In this post we explain how to convert from **Data throughput** in terms of Megabits per second to **Bandwidth** in Gigahertz (GHz).

**Formula**

To calculate the bandwidth we use the Shannon-Hartley formula

**B = C/(Log _{2}(1 + S/N))**

where,

**B**is the bandwidth in Hz**C**is the throughput in bits per second**S/N**is the signal-to-noise ratio

**Calculator**

In the calculator below, enter the bandwidth and the SNR (dB)

## Example Calculation

In order to sustain a throughput level of 10,000 Mbps at Signal-to-Noise Ratio of 3 dB, a bandwidth of 6.3 GHz is required.

As the SNR increases the bandwidth requirement decreases

For instance, for the same throughput if the SNR is 10 dB, the bandwidth required drops to 2.9 GHz.

An increase in SNR is consistent with better signal quality. At higher dB levels the communication system can sustain higher order modulations which means more bits can be packed into the same bandwidth and transmitted with fewer errors.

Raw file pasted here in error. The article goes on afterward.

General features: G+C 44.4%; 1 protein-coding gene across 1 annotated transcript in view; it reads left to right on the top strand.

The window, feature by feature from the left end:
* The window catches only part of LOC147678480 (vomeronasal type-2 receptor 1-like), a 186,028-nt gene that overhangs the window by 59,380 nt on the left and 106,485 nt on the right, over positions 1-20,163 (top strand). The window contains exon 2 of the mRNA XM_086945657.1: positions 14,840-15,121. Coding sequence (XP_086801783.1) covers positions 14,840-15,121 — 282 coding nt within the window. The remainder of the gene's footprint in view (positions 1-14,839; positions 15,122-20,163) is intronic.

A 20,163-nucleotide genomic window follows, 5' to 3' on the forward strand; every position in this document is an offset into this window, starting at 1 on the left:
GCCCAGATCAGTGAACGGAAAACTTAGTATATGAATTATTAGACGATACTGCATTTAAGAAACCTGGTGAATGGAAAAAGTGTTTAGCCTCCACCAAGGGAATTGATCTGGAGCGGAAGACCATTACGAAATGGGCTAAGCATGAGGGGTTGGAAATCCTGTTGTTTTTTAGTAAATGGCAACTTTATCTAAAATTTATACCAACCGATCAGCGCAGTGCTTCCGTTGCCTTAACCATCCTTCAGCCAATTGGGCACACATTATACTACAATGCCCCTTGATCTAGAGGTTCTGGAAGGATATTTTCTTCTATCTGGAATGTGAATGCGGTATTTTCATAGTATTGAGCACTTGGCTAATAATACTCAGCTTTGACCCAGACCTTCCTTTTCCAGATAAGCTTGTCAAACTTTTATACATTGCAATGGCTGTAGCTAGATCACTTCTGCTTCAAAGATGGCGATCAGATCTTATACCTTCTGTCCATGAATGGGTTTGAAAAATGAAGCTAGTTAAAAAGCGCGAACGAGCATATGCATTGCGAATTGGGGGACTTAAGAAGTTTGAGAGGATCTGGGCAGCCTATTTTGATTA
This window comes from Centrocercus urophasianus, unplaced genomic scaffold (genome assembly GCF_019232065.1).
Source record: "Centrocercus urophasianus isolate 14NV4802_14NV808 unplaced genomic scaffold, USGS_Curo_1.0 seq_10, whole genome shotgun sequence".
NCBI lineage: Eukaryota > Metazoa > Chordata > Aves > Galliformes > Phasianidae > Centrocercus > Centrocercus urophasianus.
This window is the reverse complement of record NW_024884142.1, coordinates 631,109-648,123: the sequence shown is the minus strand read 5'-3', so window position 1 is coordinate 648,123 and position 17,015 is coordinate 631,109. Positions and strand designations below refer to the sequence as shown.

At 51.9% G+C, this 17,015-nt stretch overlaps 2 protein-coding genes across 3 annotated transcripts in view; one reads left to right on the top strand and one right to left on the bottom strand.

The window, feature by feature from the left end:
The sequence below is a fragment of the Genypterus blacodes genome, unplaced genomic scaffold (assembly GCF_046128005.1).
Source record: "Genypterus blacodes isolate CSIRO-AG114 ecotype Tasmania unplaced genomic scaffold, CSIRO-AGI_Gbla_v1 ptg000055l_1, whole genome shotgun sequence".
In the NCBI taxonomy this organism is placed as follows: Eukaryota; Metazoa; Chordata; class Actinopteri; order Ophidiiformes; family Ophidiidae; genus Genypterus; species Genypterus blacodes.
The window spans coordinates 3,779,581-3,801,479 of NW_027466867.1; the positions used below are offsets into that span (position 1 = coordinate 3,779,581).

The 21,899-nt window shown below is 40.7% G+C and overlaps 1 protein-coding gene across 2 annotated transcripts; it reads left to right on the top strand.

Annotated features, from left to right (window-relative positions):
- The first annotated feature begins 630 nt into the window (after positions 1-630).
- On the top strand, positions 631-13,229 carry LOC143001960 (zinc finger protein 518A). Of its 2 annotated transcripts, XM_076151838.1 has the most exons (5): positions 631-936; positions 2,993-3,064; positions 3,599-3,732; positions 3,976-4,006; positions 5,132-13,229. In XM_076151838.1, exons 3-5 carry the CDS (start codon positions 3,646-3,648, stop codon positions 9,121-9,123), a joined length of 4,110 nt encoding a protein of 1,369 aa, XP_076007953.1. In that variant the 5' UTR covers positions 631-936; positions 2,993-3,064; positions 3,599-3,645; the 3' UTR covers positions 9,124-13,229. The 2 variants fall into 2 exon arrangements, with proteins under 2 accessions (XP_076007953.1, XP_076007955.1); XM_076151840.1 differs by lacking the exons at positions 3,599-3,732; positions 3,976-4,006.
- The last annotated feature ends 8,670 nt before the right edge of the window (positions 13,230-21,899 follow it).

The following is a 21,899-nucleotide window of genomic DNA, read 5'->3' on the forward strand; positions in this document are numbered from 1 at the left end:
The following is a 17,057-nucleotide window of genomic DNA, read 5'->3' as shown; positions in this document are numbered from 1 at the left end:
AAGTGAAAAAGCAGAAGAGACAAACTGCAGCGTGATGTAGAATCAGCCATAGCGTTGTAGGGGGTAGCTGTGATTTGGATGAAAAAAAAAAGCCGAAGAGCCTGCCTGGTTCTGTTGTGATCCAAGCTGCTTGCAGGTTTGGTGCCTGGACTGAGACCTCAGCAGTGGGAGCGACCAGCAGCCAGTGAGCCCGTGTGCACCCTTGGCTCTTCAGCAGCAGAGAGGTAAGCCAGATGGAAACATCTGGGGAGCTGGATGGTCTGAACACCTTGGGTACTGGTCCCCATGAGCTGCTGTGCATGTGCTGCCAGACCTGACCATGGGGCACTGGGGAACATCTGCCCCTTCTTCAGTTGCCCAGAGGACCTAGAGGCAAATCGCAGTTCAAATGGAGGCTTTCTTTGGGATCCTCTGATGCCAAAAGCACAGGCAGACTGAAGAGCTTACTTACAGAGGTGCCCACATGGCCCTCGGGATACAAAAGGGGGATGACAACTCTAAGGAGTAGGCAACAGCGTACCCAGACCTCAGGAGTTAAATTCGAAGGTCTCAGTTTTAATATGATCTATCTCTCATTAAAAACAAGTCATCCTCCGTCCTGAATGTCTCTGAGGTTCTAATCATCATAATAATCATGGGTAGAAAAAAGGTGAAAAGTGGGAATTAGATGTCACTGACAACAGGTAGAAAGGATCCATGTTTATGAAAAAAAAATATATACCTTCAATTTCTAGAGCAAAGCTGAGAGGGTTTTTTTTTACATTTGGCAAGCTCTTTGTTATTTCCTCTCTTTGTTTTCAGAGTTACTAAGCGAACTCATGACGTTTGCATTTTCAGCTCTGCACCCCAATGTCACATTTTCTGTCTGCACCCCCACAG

Practically however SNR is limited by

- The amount of power that can be transmitted
- Receiver Noise Floor or Sensitivity
- The environment
- Frequency of operation

and more…

Use the Antenna Coverage Distance calculator to understand the effect of antenna gain, distance and RF losses impact the distance that can be covered in a communication system

Use the Receiver sensitivity calculator to find the minimum detectable signal

**Related Calculators**

- Signal-to-Noise Ratio
- Mbps to GB – how many gigabytes of data are transferred for a user specified throughput and time interval?
- Mbps to kbps – should you multiply by 1000 or 1024?
- Mbps to MHz
- What’s the difference between Megabit per second and Megabyte per second?

**References**

[1] Shannon Hartley Theorem on Wikipedia